The Year of the Bean

Contributor
The Year of the Bean
From www.nourishschools.com, by Casey Seidenberg

In case you haven’t heard the news, the United Nations has officially declared 2016 the year of the bean. In 2013, the elected food was quinoa, which clearly enjoyed its time in the sun; so if the U.N.’s endorsement is any indication, we are all going to be eating a whole heap of beans in the near future.

The bean, or rather the “pulse” (the more inclusive term used by the U.N.’s Food and Agriculture Organization) includes all dried beans, legumes such as dried peas and lentils, chickpeas, and all seeds that are grown in a pod.

What is so noble about these foods? They provide more protein than any other plant. They also deliver calcium for bones, magnesium for the heart, potassium for muscle health, and more iron than meat, helping with healthy blood and energy. What’s more, beans are extremely filling and favorable for digestion because of all the fiber.

I’m not above jumping on a hot trend if it helps my family eat more healthfully.

Luckily, beans take on the flavor of whichever spices or ingredients they are paired with, so they are incredibly versatile. They work in an Italian pasta dish, an Indian stew, a Moroccan tagine or a Mexican feast.

Unfortunately, the image of a bean seldom drums up enthusiasm — especially among kids. So here are some ideas for making beans and legumes appealing to the little ones:

  • Add a small amount of bacon when preparing any bean dish.
  • Snack on edamame.
  • Dip crackers or veggies in hummus.
  • Make chili.
  • Whip up baked beans, which tend to be sweeter than other bean recipes.
  • Encourage your children to create their own rice and bean bowl.
  • Sneak white beans into lasagna or pinto beans into taco meat.
  • Roast them: Dry cooked beans well. Toss with olive oil and salt and spread on a baking sheet covered with foil or parchment paper. Roast at 400 degrees for 35 minutes or until crispy.
  • Mash chickpeas or black beans into a burger.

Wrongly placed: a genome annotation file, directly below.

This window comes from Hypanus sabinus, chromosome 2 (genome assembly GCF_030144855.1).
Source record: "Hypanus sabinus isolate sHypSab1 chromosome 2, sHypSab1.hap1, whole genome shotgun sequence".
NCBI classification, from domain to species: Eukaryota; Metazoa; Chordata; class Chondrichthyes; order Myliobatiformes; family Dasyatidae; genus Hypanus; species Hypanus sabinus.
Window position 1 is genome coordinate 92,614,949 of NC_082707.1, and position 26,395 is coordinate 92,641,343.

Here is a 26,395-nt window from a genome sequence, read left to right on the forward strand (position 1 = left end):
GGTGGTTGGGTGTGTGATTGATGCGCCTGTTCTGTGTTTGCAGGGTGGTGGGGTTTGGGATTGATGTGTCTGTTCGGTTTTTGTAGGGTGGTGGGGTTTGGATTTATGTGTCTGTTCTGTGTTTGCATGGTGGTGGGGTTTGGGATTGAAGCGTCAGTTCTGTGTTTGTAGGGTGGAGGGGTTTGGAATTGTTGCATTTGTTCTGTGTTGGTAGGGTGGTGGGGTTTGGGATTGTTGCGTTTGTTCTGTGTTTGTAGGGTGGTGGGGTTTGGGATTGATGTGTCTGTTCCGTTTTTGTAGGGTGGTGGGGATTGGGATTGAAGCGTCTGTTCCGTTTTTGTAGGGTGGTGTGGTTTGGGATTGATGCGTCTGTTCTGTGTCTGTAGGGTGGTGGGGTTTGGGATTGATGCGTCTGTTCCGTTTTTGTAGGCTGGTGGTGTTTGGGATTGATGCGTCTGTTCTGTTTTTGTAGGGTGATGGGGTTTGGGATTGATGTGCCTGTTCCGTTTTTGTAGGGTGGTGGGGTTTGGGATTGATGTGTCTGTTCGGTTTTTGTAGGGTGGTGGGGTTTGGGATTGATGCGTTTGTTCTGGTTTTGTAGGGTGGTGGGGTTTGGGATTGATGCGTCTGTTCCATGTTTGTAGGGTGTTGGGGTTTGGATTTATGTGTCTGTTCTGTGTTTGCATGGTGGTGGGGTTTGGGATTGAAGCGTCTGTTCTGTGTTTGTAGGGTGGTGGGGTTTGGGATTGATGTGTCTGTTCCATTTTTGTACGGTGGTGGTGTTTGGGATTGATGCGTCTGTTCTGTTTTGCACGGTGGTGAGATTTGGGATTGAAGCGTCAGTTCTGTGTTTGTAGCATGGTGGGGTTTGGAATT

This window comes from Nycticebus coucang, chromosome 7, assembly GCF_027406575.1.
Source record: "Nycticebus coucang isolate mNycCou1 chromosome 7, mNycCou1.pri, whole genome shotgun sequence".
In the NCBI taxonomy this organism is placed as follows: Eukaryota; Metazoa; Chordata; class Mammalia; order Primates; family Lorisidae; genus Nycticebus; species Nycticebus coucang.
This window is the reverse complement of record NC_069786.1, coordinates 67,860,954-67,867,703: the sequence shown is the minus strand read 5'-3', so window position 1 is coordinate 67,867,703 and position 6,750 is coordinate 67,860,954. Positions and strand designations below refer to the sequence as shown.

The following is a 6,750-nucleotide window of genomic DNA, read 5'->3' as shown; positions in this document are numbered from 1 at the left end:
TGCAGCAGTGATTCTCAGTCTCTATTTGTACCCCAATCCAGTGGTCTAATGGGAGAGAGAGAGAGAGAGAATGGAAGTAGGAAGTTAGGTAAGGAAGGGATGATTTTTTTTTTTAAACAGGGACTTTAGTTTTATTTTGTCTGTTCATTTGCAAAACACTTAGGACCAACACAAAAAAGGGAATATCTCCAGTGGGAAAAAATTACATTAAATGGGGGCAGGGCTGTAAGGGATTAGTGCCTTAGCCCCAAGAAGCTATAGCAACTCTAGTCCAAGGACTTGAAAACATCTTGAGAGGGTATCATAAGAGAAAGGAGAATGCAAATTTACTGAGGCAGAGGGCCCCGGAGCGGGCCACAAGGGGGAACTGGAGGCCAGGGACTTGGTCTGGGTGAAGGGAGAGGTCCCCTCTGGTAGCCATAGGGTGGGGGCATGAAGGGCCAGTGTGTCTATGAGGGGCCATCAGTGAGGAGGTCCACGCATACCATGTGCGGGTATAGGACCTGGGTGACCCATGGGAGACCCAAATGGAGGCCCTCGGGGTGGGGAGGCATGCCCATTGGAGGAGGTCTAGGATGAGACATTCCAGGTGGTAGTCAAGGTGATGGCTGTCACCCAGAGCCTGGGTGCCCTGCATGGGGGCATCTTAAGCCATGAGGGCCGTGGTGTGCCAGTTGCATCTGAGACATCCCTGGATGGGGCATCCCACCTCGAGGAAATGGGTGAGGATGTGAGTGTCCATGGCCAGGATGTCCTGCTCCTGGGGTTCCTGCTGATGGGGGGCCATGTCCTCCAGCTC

• Puree black or white beans with oil, lemon juice and garlic to make a dip or a topping for fish or meat.
  • Toss any bean or legume on salads or into soups.
  • Replace half of the butter in a cookie or brownie recipe with a cup of pureed white beans. In fact, a study in the Journal of the Academy of Nutrition and Dietetics showed people do not notice the difference in taste when cannellini beans replace half the fat in a brownie recipe.
  • Experiment with lesser-known varieties, such as the mung bean or the adzuki bean.

Dried beans are simple to prepare in a slow cooker, in a pressure cooker or over the stove. Canned or boxed beans work well, too; just be sure to choose low-sodium and BPA-free containers.

For those of you who feel bloated when you eat too many beans, soaking them first with a pinch of baking soda, lemon juice or apple cider vinegar can help, as will cooking them with a piece of kombu. Chewing thoroughly is essential, as you are more likely to have digestive problems if you allow solid pieces of beans to travel into your digestive tract. Lastly, begin by eating small servings to allow your body to adjust to the amount of fiber and the specific carbohydrates in beans that contribute to the bloating.

Studies show that diets that include beans and legumes help people lose weight and contribute to a decreased waist circumference. Bean consumption also correlates to increased overall nutrition.

So buy and eat more beans this year, first because they are good for your health and waistline and second because the United Nations believes your purchase will ultimately support the grander goal of international food security and sustainable nutrition. The bean suddenly doesn’t sound so boring anymore.

For charts explaining how to soak beans, cooking times for each variety of bean, recipes, storage advice and family-friendly tips, check out the Bean Card in the Super Food Card set.

First published in the Washington Post on Thursday, February 4 2016.